• Good hotel, a little pricey for Sri Lanka (maybe $100 a night in high season?), but I would stay here again. Get the Superior Room.
  • Climb the rock
  • Day trip to Polonnaruwa
  • On the way from Sigiriya to Kandy, we stopped in Dambula and saw the cave temples. Pretty awesome. This only took an afternoon, but the drive took the whole day pretty much.

2 nights in Kandy

  • Elegant Hotel, great place, nice big, clean rooms, fab balcony with an amazing view. I would stay here again, however it is probably a 20-30 drive to Kandy itself and isolated, but we appreciated that.
  • Temple of the Tooth and the attached museums
  • Kandyan dancers — very cool, you just show up at 5pm at one of the 3 locations to get tickets
  • We did white water rafting in Kitugala while based in Kandy. Awesome, not long enough though :). Your driver would know where to go.

Took the train from Kandy to Ella

  • Awesome experience, amazing scenery, met some great local people. But, it is crowded, and you may end up standing for the whole time, about 5 hours. Maybe it’s not so crowded other times of the year. You can try to get seats in the 1st class cabin, but they were sold out when we were there. So worth the sore feet.

3 nights in Ella

  • Great little hill town in the tea plantation area. Some peeps may say 3 nights is too long because the town is about the size of the our living room, but we loved it.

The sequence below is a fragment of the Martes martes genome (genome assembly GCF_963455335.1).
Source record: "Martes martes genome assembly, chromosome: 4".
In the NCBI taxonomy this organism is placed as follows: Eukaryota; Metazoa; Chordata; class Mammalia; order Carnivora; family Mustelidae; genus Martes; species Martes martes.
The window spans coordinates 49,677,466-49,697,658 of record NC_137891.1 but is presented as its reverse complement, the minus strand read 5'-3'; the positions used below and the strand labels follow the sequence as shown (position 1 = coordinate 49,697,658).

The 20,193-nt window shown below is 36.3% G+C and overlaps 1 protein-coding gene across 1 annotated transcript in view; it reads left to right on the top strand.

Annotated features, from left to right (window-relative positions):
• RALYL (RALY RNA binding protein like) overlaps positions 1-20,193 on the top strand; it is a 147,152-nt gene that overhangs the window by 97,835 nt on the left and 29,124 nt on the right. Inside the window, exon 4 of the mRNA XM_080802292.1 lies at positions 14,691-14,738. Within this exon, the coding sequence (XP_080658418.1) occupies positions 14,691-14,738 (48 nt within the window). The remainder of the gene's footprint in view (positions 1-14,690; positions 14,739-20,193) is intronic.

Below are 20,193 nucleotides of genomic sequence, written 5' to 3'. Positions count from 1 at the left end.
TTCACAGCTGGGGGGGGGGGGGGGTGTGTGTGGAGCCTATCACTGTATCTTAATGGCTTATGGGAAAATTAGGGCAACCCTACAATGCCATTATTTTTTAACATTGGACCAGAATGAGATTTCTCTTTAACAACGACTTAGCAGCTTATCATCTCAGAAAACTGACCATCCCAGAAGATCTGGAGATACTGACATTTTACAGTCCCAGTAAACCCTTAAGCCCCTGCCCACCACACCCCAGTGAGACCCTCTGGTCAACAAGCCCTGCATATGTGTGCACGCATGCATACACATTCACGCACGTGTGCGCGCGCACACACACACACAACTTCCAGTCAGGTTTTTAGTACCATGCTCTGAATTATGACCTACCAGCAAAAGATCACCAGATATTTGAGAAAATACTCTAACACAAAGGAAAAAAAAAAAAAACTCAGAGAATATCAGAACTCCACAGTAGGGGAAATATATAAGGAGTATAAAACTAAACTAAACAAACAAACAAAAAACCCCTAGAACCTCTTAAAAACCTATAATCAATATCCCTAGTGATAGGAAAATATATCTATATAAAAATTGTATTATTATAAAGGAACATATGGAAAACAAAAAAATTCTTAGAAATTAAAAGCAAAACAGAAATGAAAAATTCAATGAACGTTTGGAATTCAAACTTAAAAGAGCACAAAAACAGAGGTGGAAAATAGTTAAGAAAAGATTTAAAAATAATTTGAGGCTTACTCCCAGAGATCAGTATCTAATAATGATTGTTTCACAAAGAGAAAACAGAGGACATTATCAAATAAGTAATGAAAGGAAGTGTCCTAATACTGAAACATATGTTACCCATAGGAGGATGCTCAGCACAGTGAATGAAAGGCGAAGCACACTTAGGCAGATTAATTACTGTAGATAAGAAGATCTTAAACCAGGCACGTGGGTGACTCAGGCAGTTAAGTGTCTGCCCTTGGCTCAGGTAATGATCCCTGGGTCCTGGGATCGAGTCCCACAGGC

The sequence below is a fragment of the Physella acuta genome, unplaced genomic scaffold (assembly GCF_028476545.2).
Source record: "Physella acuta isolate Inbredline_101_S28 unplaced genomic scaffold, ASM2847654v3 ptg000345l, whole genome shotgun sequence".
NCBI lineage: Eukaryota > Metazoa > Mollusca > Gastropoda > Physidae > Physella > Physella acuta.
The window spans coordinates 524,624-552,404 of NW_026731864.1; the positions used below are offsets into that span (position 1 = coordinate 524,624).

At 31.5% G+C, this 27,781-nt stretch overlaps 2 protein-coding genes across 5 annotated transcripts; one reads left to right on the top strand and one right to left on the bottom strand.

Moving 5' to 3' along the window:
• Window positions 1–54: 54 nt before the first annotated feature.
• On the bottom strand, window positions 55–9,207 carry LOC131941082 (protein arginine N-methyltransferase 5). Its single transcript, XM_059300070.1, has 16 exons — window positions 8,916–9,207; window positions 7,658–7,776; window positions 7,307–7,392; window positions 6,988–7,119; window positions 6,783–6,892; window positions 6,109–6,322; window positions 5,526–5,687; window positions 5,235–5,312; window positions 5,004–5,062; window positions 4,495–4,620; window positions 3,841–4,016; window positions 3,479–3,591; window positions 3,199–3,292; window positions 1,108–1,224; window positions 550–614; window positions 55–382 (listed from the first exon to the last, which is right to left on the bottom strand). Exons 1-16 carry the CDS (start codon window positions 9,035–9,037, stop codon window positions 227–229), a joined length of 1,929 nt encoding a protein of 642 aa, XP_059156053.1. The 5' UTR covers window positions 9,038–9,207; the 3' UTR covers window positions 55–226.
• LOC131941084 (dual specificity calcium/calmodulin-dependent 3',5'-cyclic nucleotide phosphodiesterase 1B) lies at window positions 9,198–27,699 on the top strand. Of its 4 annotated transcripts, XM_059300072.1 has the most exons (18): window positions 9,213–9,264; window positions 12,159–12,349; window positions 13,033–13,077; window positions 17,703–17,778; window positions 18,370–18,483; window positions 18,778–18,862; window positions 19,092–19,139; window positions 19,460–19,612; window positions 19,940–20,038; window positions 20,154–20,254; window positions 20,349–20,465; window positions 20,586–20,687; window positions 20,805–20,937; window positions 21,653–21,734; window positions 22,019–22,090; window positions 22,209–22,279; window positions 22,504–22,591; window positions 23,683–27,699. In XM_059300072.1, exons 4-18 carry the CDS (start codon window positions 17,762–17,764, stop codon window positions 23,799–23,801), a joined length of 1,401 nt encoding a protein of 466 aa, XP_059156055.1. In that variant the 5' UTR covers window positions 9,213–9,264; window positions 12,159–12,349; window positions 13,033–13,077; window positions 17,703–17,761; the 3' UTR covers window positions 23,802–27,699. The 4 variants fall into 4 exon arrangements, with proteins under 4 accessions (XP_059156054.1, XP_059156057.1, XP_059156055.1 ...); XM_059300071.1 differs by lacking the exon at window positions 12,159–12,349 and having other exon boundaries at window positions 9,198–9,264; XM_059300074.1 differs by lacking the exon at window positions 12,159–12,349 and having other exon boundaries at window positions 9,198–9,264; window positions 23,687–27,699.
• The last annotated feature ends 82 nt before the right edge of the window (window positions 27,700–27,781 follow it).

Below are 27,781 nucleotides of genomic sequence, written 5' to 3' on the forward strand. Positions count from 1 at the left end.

• Hike to the tea plantations and Little Adam’s Peak. After hiking to Little Adam’s Peak, stop at 98 Acres Resort and have beers overlooking the great view.
  • We stayed at the Hill Top Guest House. This was a guest house in its truest sense. The rooms were okay, clean, but definitely a little backpackery, but at $35 a night, a deal. The owner, Chathurra, was wonderful, gave us a map for hiking. I may stay here again, not sure. It’s worth noting that a lot of places are cold water only showers, such as this one. Good food.
  • Rawana Falls — depending on recent rains, can be a trickle or spectacular. We walked the 6km to get there, and it was worth it. Lots of monkeys around. Hopped in a guys van on the way back for $2.
  • On the way from Ella to Tangalle, we stopped at Uda Walawe National Park and did an elephant safari. Cool if you like elephants. Glad we did it. Yala is supposed to be better but more crowded.

3 nights on the beach in Tangalla

  • Great little beach area, nice for chilling out and doing nothing. And I mean nothing 🙂 since there really isn’t much else to do. The sea is rough there, so you have to find little pools to swim in. I would stay in Tangalla again.
  • I would recommend Mangrove Cabanas and Villas. There is a little town strip in Tangalla, but the beaches are much nicer further down the coast.

2 nights in Galle

  • We stayed here at the Niyagama House and it was awesome. It’s a brand new guest house, beautifully done, gorgeous pool area. It’s about 20 minutes outside of Galle, but it was great because we went into Galle for the early part of the day and then chilled back at the pool.

I’ve included a few videos here, one of our pictures streamed together (this one has music so turn up the volume :), another of some short clips we took while on the train from Kandy to Ella, and some street scenes shot during one of our drives. They all bring back great memories!

Our photos

Our train ride from Kandy to Ella

Random street scenes